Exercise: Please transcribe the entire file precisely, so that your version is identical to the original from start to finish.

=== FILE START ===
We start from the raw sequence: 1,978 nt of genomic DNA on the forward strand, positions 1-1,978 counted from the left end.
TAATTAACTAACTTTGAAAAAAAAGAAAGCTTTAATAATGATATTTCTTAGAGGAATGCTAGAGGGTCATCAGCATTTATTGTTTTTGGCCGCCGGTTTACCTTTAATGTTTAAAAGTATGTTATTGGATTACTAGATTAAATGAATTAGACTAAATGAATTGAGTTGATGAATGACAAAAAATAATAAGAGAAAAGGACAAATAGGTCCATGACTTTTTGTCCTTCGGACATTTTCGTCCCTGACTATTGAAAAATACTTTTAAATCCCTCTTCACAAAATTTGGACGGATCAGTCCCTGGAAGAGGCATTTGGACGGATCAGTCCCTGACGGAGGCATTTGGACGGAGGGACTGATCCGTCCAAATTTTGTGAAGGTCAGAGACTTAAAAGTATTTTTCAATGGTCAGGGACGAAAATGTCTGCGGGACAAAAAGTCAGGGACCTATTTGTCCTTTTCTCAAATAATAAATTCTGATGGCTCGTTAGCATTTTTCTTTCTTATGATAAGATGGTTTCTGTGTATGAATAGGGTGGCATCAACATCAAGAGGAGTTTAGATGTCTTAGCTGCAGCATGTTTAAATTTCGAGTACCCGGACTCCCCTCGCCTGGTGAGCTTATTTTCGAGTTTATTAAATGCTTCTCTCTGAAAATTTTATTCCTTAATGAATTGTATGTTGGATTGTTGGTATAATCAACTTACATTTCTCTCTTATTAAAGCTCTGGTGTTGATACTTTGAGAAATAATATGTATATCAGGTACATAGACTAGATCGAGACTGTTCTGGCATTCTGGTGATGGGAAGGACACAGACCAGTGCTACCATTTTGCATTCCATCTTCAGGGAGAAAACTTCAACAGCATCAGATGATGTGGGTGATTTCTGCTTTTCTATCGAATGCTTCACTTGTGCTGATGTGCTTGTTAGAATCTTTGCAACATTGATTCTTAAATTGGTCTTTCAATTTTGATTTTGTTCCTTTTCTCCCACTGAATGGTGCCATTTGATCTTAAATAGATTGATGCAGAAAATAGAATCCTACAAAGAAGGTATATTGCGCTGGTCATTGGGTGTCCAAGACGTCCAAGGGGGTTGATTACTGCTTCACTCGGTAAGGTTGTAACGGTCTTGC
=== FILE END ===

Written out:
We start from the raw sequence: 1,978 nt of genomic DNA on the forward strand, positions 1-1,978 counted from the left end.
TAATTAACTAACTTTGAAAAAAAAGAAAGCTTTAATAATGATATTTCTTAGAGGAATGCTAGAGGGTCATCAGCATTTATTGTTTTTGGCCGCCGGTTTACCTTTAATGTTTAAAAGTATGTTATTGGATTACTAGATTAAATGAATTAGACTAAATGAATTGAGTTGATGAATGACAAAAAATAATAAGAGAAAAGGACAAATAGGTCCATGACTTTTTGTCCTTCGGACATTTTCGTCCCTGACTATTGAAAAATACTTTTAAATCCCTCTTCACAAAATTTGGACGGATCAGTCCCTGGAAGAGGCATTTGGACGGATCAGTCCCTGACGGAGGCATTTGGACGGAGGGACTGATCCGTCCAAATTTTGTGAAGGTCAGAGACTTAAAAGTATTTTTCAATGGTCAGGGACGAAAATGTCTGCGGGACAAAAAGTCAGGGACCTATTTGTCCTTTTCTCAAATAATAAATTCTGATGGCTCGTTAGCATTTTTCTTTCTTATGATAAGATGGTTTCTGTGTATGAATAGGGTGGCATCAACATCAAGAGGAGTTTAGATGTCTTAGCTGCAGCATGTTTAAATTTCGAGTACCCGGACTCCCCTCGCCTGGTGAGCTTATTTTCGAGTTTATTAAATGCTTCTCTCTGAAAATTTTATTCCTTAATGAATTGTATGTTGGATTGTTGGTATAATCAACTTACATTTCTCTCTTATTAAAGCTCTGGTGTTGATACTTTGAGAAATAATATGTATATCAGGTACATAGACTAGATCGAGACTGTTCTGGCATTCTGGTGATGGGAAGGACACAGACCAGTGCTACCATTTTGCATTCCATCTTCAGGGAGAAAACTTCAACAGCATCAGATGATGTGGGTGATTTCTGCTTTTCTATCGAATGCTTCACTTGTGCTGATGTGCTTGTTAGAATCTTTGCAACATTGATTCTTAAATTGGTCTTTCAATTTTGATTTTGTTCCTTTTCTCCCACTGAATGGTGCCATTTGATCTTAAATAGATTGATGCAGAAAATAGAATCCTACAAAGAAGGTATATTGCGCTGGTCATTGGGTGTCCAAGACGTCCAAGGGGGTTGATTACTGCTTCACTCGGTAAGGTTGTAACGGTCTTGC